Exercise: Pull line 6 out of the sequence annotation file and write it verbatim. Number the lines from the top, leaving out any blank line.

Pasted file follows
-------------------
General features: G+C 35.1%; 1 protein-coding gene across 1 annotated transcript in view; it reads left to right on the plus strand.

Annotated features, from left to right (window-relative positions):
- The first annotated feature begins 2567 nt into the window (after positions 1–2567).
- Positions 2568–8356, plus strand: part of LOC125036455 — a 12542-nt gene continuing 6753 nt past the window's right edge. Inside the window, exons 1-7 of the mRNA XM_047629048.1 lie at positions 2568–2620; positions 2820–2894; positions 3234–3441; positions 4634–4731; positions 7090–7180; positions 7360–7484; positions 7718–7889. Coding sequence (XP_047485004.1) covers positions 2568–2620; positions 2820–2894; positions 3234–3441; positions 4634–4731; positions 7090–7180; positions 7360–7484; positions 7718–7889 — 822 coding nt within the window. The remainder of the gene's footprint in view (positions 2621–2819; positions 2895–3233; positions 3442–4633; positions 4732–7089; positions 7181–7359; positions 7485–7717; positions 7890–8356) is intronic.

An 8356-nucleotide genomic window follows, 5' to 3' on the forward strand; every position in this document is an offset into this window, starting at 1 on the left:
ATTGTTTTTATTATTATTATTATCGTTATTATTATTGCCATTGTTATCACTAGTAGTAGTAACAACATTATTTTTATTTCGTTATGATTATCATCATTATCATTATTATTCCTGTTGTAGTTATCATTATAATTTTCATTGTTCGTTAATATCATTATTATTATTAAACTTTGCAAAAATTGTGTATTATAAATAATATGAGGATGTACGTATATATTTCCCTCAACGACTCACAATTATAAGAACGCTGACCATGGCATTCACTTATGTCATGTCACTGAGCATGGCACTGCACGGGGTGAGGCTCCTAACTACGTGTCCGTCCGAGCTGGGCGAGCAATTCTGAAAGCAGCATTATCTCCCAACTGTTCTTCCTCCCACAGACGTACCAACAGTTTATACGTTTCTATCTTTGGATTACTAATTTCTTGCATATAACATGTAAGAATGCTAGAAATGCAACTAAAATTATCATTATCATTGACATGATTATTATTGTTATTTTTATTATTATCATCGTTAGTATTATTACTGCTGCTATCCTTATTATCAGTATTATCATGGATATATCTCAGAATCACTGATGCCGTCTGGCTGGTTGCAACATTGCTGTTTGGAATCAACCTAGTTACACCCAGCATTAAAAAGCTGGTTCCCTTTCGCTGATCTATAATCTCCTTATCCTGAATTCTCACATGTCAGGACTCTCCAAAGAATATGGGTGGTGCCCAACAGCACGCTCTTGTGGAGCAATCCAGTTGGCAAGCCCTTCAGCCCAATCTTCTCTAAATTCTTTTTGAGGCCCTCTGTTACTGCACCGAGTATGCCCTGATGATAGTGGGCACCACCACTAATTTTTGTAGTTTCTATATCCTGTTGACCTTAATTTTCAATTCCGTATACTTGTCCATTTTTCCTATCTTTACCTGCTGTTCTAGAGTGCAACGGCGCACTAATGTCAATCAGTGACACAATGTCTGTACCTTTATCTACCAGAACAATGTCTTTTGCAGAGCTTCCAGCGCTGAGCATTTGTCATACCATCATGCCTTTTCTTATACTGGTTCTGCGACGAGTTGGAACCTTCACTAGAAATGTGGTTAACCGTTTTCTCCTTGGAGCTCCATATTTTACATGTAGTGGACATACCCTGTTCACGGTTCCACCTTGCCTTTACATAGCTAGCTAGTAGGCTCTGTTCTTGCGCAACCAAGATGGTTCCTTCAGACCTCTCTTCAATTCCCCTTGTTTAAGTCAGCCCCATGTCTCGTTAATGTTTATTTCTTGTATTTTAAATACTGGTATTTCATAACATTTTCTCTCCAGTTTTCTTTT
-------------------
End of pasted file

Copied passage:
ATTGTTTTTATTATTATTATTATCGTTATTATTATTGCCATTGTTATCACTAGTAGTAGTAACAACATTATTTTTATTTCGTTATGATTATCATCATTATCATTATTATTCCTGTTGTAGTTATCATTATAATTTTCATTGTTCGTTAATATCATTATTATTATTAAACTTTGCAAAAATTGTGTATTATAAATAATATGAGGATGTACGTATATATTTCCCTCAACGACTCACAATTATAAGAACGCTGACCATGGCATTCACTTATGTCATGTCACTGAGCATGGCACTGCACGGGGTGAGGCTCCTAACTACGTGTCCGTCCGAGCTGGGCGAGCAATTCTGAAAGCAGCATTATCTCCCAACTGTTCTTCCTCCCACAGACGTACCAACAGTTTATACGTTTCTATCTTTGGATTACTAATTTCTTGCATATAACATGTAAGAATGCTAGAAATGCAACTAAAATTATCATTATCATTGACATGATTATTATTGTTATTTTTATTATTATCATCGTTAGTATTATTACTGCTGCTATCCTTATTATCAGTATTATCATGGATATATCTCAGAATCACTGATGCCGTCTGGCTGGTTGCAACATTGCTGTTTGGAATCAACCTAGTTACACCCAGCATTAAAAAGCTGGTTCCCTTTCGCTGATCTATAATCTCCTTATCCTGAATTCTCACATGTCAGGACTCTCCAAAGAATATGGGTGGTGCCCAACAGCACGCTCTTGTGGAGCAATCCAGTTGGCAAGCCCTTCAGCCCAATCTTCTCTAAATTCTTTTTGAGGCCCTCTGTTACTGCACCGAGTATGCCCTGATGATAGTGGGCACCACCACTAATTTTTGTAGTTTCTATATCCTGTTGACCTTAATTTTCAATTCCGTATACTTGTCCATTTTTCCTATCTTTACCTGCTGTTCTAGAGTGCAACGGCGCACTAATGTCAATCAGTGACACAATGTCTGTACCTTTATCTACCAGAACAATGTCTTTTGCAGAGCTTCCAGCGCTGAGCATTTGTCATACCATCATGCCTTTTCTTATACTGGTTCTGCGACGAGTTGGAACCTTCACTAGAAATGTGGTTAACCGTTTTCTCCTTGGAGCTCCATATTTTACATGTAGTGGACATACCCTGTTCACGGTTCCACCTTGCCTTTACATAGCTAGCTAGTAGGCTCTGTTCTTGCGCAACCAAGATGGTTCCTTCAGACCTCTCTTCAATTCCCCTTGTTTAAGTCAGCCCCATGTCTCGTTAATGTTTATTTCTTGTATTTTAAATACTGGTATTTCATAACATTTTCTCTCCAGTTTTCTTTT